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Parkview brings misleading 5-6 mark into clash with St. Charles

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  • Game Preview
  • By:
  • George Becnel
  • Posted:
  • November 15, 2018 - 5:11pm

File photoFrank Monica's St. Charles Catholic Comets host a Parkview Baptist team with a misleading 5-6 mark heading into Division II playoff action Friday night.


Football coaches often refer to the best (blank) team in the state.

You can take any school and place any number in the blank. In the case of Parkview Baptist, St. Charles Catholic’s second-round opponent in the Division II playoffs Friday in Laplace, the Eagles would be the “best 5-6 team in the state.”

Parkview lost its first five games of the season, falling to the likes of Catholic High of Baton Rouge, East Ascension, John Curtis, Walker and Southern Lab.

Lutcher was the unlucky team to find out how good the Eagles might be, losing 36-27 in the District 8-4A opener in Week 6. After falling to Plaquemine the following week, Parkview Baptist has gone on to win four in a row, including last week’s 36-27 victory over Teurlings Catholic in the opening round of the playoffs.

“They are a traditional power every year,” St. Charles Catholic coach Frank Monica said of the Eagles. “They’ve been there. They’ve been to the Superdome. They’ve been to the top of the mountain. They know how to win.”

“They are an extremely, extremely physical football team,” the Comets coach continued. “They run the triple option, which is something you don’t see an awful lot of. They ball-control you to death. They always have nice size and strength up front.  They win games in the trenches, even though their skill is as good as I’ve ever seen. They can turn around and play defense, too.”

St. Charles (7-3) earned an opening-round bye as the No. 2 seed in Division II.

“We got a chance to heal up a little bit and work a couple of kids at different positions,” Monica said. “It gave us about three extra practice days. It’s bonus football at this point. That was good and we had to a chance to work some young kids to get ready to help us, even down the line. We might be in for another week. We might be in for another two or three weeks. The bottom line is the extra practice will certainly help them out.

“We gave them a couple of days off, but not a lot. You have to watch how you handle open dates. You can lose total focus and intensity. When you deal with young kids, you can’t get too far away or you may never get them back. We went back and worked on our base.”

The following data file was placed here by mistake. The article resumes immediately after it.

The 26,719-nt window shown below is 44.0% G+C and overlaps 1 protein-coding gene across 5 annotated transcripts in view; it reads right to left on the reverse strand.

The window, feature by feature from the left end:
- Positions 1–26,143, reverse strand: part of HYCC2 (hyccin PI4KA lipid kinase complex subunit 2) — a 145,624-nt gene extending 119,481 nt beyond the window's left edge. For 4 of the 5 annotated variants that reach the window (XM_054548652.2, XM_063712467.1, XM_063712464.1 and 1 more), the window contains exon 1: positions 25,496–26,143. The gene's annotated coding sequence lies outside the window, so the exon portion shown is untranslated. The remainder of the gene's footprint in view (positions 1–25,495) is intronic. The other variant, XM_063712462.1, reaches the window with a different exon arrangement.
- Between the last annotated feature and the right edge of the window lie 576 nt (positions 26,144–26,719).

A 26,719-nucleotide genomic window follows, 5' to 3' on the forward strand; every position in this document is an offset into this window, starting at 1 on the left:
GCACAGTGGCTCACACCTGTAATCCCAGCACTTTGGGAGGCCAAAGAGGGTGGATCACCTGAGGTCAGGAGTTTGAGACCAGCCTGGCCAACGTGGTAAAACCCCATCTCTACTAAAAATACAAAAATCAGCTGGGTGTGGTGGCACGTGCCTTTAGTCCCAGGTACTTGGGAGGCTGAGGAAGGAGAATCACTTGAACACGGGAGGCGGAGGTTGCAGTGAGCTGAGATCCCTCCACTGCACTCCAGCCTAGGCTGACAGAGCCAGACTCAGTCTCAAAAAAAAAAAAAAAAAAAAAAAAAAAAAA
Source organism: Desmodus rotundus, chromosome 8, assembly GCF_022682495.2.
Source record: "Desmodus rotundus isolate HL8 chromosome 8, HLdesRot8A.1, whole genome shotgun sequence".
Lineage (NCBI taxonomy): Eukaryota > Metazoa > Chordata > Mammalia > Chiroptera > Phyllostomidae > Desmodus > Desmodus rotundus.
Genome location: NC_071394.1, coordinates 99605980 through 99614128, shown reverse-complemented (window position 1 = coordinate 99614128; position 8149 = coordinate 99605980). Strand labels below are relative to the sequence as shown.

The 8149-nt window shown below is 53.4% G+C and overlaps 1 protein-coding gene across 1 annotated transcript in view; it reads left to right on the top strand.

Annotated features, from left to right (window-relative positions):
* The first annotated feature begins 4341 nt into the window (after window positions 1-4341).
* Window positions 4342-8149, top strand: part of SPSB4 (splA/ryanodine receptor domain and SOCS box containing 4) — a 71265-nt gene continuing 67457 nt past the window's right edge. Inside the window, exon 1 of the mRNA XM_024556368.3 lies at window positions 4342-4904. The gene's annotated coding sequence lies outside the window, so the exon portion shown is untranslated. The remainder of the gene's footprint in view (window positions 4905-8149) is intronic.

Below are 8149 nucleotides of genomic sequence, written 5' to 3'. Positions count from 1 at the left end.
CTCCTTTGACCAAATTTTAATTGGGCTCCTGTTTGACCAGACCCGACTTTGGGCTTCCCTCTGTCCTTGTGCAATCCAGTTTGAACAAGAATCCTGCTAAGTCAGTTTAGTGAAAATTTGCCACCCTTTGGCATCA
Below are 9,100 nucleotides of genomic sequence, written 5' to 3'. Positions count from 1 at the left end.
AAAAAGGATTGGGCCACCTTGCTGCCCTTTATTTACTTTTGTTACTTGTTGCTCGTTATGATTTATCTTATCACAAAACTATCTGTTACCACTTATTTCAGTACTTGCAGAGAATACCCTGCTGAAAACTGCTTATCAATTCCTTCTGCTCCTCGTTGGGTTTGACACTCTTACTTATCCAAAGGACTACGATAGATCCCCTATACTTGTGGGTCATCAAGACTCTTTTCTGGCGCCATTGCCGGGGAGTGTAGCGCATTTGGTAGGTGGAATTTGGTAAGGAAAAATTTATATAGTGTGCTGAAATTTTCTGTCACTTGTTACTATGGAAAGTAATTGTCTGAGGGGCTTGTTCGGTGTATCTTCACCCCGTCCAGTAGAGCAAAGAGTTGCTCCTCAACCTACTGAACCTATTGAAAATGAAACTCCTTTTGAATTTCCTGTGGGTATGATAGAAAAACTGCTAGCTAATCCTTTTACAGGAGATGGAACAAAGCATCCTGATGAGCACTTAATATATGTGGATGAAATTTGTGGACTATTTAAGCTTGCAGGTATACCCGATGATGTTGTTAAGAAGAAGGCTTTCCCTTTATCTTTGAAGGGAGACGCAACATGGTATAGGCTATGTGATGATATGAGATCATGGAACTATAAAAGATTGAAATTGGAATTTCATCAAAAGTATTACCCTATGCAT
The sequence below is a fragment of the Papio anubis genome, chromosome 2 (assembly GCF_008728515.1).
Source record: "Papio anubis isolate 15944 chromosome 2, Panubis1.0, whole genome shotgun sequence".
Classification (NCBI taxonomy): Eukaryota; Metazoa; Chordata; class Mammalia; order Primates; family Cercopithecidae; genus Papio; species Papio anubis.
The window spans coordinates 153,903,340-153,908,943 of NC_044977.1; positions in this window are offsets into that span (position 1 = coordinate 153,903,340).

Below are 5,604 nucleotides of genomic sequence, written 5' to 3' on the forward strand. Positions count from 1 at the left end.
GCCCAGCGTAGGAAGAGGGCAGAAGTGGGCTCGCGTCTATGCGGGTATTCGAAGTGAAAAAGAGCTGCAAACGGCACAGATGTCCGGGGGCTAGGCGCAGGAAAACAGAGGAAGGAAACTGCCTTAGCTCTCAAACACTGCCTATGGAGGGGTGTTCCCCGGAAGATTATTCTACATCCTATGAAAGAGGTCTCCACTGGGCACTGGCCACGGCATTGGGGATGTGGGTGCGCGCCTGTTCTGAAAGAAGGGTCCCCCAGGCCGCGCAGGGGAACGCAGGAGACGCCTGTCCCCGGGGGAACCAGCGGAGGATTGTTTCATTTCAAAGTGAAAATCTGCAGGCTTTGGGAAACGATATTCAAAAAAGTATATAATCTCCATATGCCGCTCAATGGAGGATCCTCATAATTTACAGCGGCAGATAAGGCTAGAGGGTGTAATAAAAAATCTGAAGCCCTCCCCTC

Ryan Philippe, who normally plays in the slot for Parkview Baptist was at quarterback for the Eagles in place of Colton Jumonville against Teurlings Catholic. Philippe ran for touchdowns of 50 and 23 yards against Teurlings.

“Dustin Philippe is their main guy right now,” Monica said. “I don’t know if Colton Jumonville will be back or not. We have to prepare for both. It will not change their offensive scheme. They will continue to do what they do.”

The Eagles offensive scheme may remain the same, but Jumonville has different attributes from Philippe.

“Colton Jumonville is a bigger guy. He can run and throw, and he’s bigger. He’s hard to take down. He’s not nearly as fast as (Dustin Philippe) but is a load to take down,” Monica noted.
Connor Reid is the Eagles’ fullback.

“He’s a north-south runner. He’s not a flashy guy. He falls forward. The first thing you have to stop with the triple option is the fullback. Once they establish the fullback, everything else works off of that,” Monica said.

While Reid may epitomize a Wing-T fullback, the Eagles have athleticism in Terry Tolliver, Darrel Cyprian and Kyle Washington.

In Parkview’s win over Teurlings Catholic, Washington threw a 70-yard touchdown pass on a flea-flicker and later scored from 40 yards out on a lateral.

“They have more speed than we’ve seen in the past,” Monica said of the Eagles’ offense. “Before, they were more power oriented but now I think they realize (they have more speed) and are getting their athletes out in space.”

Even with greater speed, the game still will come down to the line of scrimmage, according to Monica.

“You have to stay toe-to-toe with them in the trenches,” the St. Charles coach said. “You have to keep everything in front. We have to make sure you have somebody on the dive, the quarterback, and the pitch. You have to be very disciplined on defense. If not, that’s where the big plays will come from.

“You can shut it down for three quarters, but when you have a mental lapse, that’s when they take advantage of it.”

The Eagles operate out of an odd front on defense.

“They run what they call a ‘stack’ look,” Monica said.

Parkview features a pair of 290 pound defensive linemen in DeSanto Rollins and Hamdi Sheikha.

“They alternate with each other at the nose guard positions,” noted Monica.

Harrison Warren is the man in the middle at linebacker for the Eagles. Parkview also features a pair of sophomore linebackers in Ian Pourciau and David Murla.

“We have to learn to block their front but it’s the mental things in a game like this you have to be conscious of. You can’t be running around. You have to be disciplined on defense,” said Monica.

Cyprian, Tolliver and Washington all play in the secondary.

“They have a very athletic secondary. It’s the most athletic secondary we’ve seen them have,” Monica said.

With teams like Parkview and St. Charles, possessions could be at a premium Friday night.

“Offensively, we need to take care of the football. We cannot give them that extra possession. You already will be limited. Most games, you are limited to 10-12 possessions. Against Parkview, you might get eight, so you have to make your possessions count,” Monica said.

George Becnel | .(JavaScript must be enabled to view this email address)

George Becnel is an award-winning journalist and has been a sports writer and editor for more than 30 years.